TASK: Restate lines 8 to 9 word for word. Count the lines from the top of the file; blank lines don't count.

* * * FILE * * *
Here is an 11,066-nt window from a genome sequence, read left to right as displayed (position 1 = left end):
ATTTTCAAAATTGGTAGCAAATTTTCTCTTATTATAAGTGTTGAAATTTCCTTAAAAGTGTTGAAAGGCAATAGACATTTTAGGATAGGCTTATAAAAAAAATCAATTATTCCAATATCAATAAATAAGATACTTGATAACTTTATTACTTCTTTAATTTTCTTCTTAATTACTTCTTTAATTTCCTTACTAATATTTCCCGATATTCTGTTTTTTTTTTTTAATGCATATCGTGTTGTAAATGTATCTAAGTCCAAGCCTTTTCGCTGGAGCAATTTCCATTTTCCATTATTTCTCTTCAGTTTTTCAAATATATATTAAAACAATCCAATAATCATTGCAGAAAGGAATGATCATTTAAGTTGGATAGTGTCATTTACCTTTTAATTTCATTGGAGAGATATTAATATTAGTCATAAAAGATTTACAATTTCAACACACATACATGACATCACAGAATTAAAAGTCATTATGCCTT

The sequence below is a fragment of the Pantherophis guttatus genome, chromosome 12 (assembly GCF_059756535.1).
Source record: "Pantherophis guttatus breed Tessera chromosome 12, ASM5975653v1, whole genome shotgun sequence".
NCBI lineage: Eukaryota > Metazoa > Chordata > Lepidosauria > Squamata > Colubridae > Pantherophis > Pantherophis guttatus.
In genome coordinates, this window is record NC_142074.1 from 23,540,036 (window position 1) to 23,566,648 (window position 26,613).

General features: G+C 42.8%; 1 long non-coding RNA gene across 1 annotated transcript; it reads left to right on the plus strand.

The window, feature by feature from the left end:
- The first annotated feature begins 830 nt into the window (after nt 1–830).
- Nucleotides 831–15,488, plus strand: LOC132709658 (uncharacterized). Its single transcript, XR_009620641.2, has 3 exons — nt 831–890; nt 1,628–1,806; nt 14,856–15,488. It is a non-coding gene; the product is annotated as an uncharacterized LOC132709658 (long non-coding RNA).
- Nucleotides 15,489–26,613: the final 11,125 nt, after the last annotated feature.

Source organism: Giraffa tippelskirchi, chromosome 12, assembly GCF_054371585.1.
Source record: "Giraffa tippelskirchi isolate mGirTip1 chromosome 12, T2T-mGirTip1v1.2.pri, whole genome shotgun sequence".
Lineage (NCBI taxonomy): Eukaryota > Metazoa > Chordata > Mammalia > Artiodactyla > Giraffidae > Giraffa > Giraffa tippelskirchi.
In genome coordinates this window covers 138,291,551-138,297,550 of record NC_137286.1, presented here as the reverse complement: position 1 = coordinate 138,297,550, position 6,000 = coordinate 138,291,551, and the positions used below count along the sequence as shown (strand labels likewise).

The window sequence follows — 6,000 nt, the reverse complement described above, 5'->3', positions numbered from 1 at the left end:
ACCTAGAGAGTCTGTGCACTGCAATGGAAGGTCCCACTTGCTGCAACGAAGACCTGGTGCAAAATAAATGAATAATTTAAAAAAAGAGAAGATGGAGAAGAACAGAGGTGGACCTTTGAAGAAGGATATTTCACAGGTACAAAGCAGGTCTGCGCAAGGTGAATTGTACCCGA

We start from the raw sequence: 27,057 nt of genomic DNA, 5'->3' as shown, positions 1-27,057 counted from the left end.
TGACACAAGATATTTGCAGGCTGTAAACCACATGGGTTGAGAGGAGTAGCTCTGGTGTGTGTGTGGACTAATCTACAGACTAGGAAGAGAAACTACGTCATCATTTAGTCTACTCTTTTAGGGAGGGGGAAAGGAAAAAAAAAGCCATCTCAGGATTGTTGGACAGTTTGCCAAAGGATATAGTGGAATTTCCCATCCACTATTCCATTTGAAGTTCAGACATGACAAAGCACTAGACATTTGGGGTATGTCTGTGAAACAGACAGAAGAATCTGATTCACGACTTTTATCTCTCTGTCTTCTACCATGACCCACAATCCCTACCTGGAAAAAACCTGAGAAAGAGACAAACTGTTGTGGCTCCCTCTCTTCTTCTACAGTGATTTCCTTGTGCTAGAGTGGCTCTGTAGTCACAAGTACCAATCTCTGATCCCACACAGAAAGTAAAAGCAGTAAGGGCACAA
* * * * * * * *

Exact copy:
The window, feature by feature from the left end:
- The first annotated feature begins 830 nt into the window (after nt 1–830).